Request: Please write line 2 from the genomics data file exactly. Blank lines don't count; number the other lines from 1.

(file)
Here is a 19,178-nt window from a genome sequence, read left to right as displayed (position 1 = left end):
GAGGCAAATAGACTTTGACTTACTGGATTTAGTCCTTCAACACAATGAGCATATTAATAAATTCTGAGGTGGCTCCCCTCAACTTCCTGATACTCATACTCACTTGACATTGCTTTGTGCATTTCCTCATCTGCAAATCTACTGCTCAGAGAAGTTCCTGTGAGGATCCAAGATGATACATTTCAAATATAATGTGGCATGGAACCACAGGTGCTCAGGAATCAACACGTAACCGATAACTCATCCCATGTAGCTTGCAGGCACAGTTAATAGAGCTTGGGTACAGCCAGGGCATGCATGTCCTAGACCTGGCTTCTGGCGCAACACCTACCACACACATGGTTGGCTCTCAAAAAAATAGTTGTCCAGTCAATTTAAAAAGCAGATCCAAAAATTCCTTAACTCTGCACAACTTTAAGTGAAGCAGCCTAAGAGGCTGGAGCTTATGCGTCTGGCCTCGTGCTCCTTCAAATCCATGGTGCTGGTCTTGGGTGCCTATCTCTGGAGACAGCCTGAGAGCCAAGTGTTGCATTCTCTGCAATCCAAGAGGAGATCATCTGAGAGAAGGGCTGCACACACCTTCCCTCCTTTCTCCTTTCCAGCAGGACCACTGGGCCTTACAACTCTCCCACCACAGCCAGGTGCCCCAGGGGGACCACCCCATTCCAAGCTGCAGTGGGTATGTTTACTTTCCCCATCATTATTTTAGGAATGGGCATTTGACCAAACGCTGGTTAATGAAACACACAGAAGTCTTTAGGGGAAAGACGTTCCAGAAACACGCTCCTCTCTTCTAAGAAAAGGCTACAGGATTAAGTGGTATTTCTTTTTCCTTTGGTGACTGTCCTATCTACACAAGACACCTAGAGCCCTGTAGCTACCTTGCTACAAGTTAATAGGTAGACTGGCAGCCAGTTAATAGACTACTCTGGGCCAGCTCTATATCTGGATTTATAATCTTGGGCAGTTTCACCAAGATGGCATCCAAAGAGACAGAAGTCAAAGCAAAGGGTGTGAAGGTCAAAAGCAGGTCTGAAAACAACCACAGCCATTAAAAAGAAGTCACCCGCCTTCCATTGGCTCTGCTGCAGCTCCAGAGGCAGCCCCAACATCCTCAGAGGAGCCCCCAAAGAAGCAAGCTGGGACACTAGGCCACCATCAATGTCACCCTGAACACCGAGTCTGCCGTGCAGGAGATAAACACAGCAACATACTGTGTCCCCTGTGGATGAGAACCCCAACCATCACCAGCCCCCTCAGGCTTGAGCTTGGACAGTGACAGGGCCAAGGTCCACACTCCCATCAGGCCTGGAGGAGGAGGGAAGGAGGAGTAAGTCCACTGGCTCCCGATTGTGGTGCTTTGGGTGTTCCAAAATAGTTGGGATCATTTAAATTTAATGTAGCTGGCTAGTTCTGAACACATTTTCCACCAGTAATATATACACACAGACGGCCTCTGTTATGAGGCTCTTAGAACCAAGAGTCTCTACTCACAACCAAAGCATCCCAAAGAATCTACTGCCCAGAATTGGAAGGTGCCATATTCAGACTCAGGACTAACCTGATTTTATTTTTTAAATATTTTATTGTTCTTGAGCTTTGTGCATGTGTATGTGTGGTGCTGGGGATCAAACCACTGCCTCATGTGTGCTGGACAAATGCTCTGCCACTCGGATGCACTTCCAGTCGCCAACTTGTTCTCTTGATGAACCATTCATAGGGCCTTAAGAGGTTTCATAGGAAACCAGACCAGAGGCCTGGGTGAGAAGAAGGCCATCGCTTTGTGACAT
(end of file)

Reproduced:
GAGGCAAATAGACTTTGACTTACTGGATTTAGTCCTTCAACACAATGAGCATATTAATAAATTCTGAGGTGGCTCCCCTCAACTTCCTGATACTCATACTCACTTGACATTGCTTTGTGCATTTCCTCATCTGCAAATCTACTGCTCAGAGAAGTTCCTGTGAGGATCCAAGATGATACATTTCAAATATAATGTGGCATGGAACCACAGGTGCTCAGGAATCAACACGTAACCGATAACTCATCCCATGTAGCTTGCAGGCACAGTTAATAGAGCTTGGGTACAGCCAGGGCATGCATGTCCTAGACCTGGCTTCTGGCGCAACACCTACCACACACATGGTTGGCTCTCAAAAAAATAGTTGTCCAGTCAATTTAAAAAGCAGATCCAAAAATTCCTTAACTCTGCACAACTTTAAGTGAAGCAGCCTAAGAGGCTGGAGCTTATGCGTCTGGCCTCGTGCTCCTTCAAATCCATGGTGCTGGTCTTGGGTGCCTATCTCTGGAGACAGCCTGAGAGCCAAGTGTTGCATTCTCTGCAATCCAAGAGGAGATCATCTGAGAGAAGGGCTGCACACACCTTCCCTCCTTTCTCCTTTCCAGCAGGACCACTGGGCCTTACAACTCTCCCACCACAGCCAGGTGCCCCAGGGGGACCACCCCATTCCAAGCTGCAGTGGGTATGTTTACTTTCCCCATCATTATTTTAGGAATGGGCATTTGACCAAACGCTGGTTAATGAAACACACAGAAGTCTTTAGGGGAAAGACGTTCCAGAAACACGCTCCTCTCTTCTAAGAAAAGGCTACAGGATTAAGTGGTATTTCTTTTTCCTTTGGTGACTGTCCTATCTACACAAGACACCTAGAGCCCTGTAGCTACCTTGCTACAAGTTAATAGGTAGACTGGCAGCCAGTTAATAGACTACTCTGGGCCAGCTCTATATCTGGATTTATAATCTTGGGCAGTTTCACCAAGATGGCATCCAAAGAGACAGAAGTCAAAGCAAAGGGTGTGAAGGTCAAAAGCAGGTCTGAAAACAACCACAGCCATTAAAAAGAAGTCACCCGCCTTCCATTGGCTCTGCTGCAGCTCCAGAGGCAGCCCCAACATCCTCAGAGGAGCCCCCAAAGAAGCAAGCTGGGACACTAGGCCACCATCAATGTCACCCTGAACACCGAGTCTGCCGTGCAGGAGATAAACACAGCAACATACTGTGTCCCCTGTGGATGAGAACCCCAACCATCACCAGCCCCCTCAGGCTTGAGCTTGGACAGTGACAGGGCCAAGGTCCACACTCCCATCAGGCCTGGAGGAGGAGGGAAGGAGGAGTAAGTCCACTGGCTCCCGATTGTGGTGCTTTGGGTGTTCCAAAATAGTTGGGATCATTTAAATTTAATGTAGCTGGCTAGTTCTGAACACATTTTCCACCAGTAATATATACACACAGACGGCCTCTGTTATGAGGCTCTTAGAACCAAGAGTCTCTACTCACAACCAAAGCATCCCAAAGAATCTACTGCCCAGAATTGGAAGGTGCCATATTCAGACTCAGGACTAACCTGATTTTATTTTTTAAATATTTTATTGTTCTTGAGCTTTGTGCATGTGTATGTGTGGTGCTGGGGATCAAACCACTGCCTCATGTGTGCTGGACAAATGCTCTGCCACTCGGATGCACTTCCAGTCGCCAACTTGTTCTCTTGATGAACCATTCATAGGGCCTTAAGAGGTTTCATAGGAAACCAGACCAGAGGCCTGGGTGAGAAGAAGGCCATCGCTTTGTGACAT